A bunch of variations for the Inc The Robot design. We started with design 1, decided to keep the arms and legs as well as the face (since that's his soul), but we were going to modify the silhouette.
So first I photobashed together a bunch of alternate silhouettes, using lots of construction equipment reference (since he is a welder robot), all the time keeping our word list in mind. Inc needed to feel like a big toddler, innocent looking, a little awkward, his body could be many shapes, but the new shape needed to satisfy the story requirements exemplified by these words.
We then showed these images to a bunch of artist friends to get feedback. Most important when getting feedback is why they like what they like, because if you understand the why, you can fix the design issues in your own creative way, rather than it becoming a design by committee.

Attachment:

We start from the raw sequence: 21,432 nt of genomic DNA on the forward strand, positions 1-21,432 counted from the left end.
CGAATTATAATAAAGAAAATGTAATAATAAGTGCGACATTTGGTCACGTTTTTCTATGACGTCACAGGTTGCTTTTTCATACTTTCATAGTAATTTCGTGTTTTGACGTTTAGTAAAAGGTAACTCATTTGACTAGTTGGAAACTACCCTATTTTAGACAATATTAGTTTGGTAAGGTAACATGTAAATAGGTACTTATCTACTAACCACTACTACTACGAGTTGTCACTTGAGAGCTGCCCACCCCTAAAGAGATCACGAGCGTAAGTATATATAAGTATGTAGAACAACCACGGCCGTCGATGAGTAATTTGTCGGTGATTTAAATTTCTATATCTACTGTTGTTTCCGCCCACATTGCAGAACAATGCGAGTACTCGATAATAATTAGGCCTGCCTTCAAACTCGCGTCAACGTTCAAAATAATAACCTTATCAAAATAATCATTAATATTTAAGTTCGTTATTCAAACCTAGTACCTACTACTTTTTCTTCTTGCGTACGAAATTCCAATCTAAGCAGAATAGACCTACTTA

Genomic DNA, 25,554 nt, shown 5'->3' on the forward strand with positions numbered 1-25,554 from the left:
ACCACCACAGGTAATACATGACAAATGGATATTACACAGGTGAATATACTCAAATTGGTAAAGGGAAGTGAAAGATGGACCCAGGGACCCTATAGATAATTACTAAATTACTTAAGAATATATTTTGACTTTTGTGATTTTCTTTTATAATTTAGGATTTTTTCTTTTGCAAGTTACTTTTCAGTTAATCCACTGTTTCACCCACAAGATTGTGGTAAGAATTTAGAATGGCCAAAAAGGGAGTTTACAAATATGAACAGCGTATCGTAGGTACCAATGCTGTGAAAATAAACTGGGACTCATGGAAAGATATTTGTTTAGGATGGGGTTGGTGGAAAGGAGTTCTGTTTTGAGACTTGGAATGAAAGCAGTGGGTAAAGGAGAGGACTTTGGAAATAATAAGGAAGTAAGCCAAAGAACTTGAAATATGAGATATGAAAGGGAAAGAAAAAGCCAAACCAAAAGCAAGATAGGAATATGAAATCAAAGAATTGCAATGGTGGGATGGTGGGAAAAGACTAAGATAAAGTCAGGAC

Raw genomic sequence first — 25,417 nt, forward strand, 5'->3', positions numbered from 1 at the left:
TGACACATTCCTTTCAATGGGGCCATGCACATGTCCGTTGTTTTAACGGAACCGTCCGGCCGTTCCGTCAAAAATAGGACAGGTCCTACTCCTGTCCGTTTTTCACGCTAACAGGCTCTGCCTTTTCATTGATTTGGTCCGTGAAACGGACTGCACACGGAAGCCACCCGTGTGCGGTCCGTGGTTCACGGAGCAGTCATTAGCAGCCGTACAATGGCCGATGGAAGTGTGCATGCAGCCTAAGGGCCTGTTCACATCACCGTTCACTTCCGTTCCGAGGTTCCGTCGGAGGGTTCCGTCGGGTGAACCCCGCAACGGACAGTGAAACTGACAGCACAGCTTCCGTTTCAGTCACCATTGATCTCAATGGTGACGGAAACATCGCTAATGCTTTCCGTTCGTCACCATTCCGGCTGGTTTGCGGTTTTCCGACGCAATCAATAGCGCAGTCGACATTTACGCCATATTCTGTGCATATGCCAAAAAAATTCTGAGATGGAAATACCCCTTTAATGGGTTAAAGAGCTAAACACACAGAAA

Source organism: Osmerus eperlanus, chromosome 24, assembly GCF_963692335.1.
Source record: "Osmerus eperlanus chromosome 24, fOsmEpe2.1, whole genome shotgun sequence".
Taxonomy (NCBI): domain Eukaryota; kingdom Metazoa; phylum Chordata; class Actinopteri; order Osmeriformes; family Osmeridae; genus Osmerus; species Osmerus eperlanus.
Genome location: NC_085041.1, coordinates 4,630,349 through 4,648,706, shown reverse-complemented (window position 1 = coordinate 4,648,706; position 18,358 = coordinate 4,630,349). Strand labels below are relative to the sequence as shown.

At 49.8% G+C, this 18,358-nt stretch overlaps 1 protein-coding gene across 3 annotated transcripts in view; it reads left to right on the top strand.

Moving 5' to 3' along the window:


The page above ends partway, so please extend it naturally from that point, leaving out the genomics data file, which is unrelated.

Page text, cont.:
Many favored the taller robots, since they had the same height as design 1. One person pointed out that number 13 had a head too similar to "M-O" from Wall-e, so we nixed that one. People liked the chubby number 7, but felt he may have trouble getting through doorways or reaching for objects, he's supposed to be a little awkward, not super awkward. Number 9 and 3 were in the same chubby design realm, but a little more balanced. Number 2 kept coming up in people's favorites, they felt the big backpack made him look like a young kid going to school. People also liked 8 and 6, and the fact that you could see through the chest of number 12, which really made him feel robotic.
My favorite was number 8 (my opinion before we got feedback from people), so I went back and started with number 8, then modified the design based on what people liked and disliked in the other designs to arrive at the final number 14. For example, instead of putting the backpack from 2 directly on number 8, I scaling up his welder weapon and placing it on his back to served a similar visual purpose to the backpack.
Hopefully this gives you a little insight into the design process, how to start with a firm idea of what you need to accomplish for the story and for the character's personality, make a bunch of variations, get feedback from a large selection of people, and then use that feedback in a constructive manner to get the best design possible.